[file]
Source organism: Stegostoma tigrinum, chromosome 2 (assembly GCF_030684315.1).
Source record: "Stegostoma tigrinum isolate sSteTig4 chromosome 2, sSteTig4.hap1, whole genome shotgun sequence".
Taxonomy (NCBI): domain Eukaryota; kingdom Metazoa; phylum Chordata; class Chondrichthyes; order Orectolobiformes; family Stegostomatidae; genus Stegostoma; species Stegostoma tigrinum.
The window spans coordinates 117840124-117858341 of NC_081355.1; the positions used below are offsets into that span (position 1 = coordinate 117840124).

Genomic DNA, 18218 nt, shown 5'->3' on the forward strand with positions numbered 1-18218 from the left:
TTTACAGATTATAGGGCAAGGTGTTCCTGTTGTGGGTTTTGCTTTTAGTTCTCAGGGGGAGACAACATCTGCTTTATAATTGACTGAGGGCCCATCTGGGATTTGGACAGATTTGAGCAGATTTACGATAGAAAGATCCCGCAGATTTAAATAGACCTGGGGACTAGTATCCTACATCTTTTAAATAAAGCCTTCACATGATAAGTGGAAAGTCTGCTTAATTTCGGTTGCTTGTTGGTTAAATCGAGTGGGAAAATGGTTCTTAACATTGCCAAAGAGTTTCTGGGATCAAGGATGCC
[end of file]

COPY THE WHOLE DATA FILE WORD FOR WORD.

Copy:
Source organism: Stegostoma tigrinum, chromosome 2 (assembly GCF_030684315.1).
Source record: "Stegostoma tigrinum isolate sSteTig4 chromosome 2, sSteTig4.hap1, whole genome shotgun sequence".
Taxonomy (NCBI): domain Eukaryota; kingdom Metazoa; phylum Chordata; class Chondrichthyes; order Orectolobiformes; family Stegostomatidae; genus Stegostoma; species Stegostoma tigrinum.
The window spans coordinates 117840124-117858341 of NC_081355.1; the positions used below are offsets into that span (position 1 = coordinate 117840124).

Genomic DNA, 18218 nt, shown 5'->3' on the forward strand with positions numbered 1-18218 from the left:
TTTACAGATTATAGGGCAAGGTGTTCCTGTTGTGGGTTTTGCTTTTAGTTCTCAGGGGGAGACAACATCTGCTTTATAATTGACTGAGGGCCCATCTGGGATTTGGACAGATTTGAGCAGATTTACGATAGAAAGATCCCGCAGATTTAAATAGACCTGGGGACTAGTATCCTACATCTTTTAAATAAAGCCTTCACATGATAAGTGGAAAGTCTGCTTAATTTCGGTTGCTTGTTGGTTAAATCGAGTGGGAAAATGGTTCTTAACATTGCCAAAGAGTTTCTGGGATCAAGGATGCC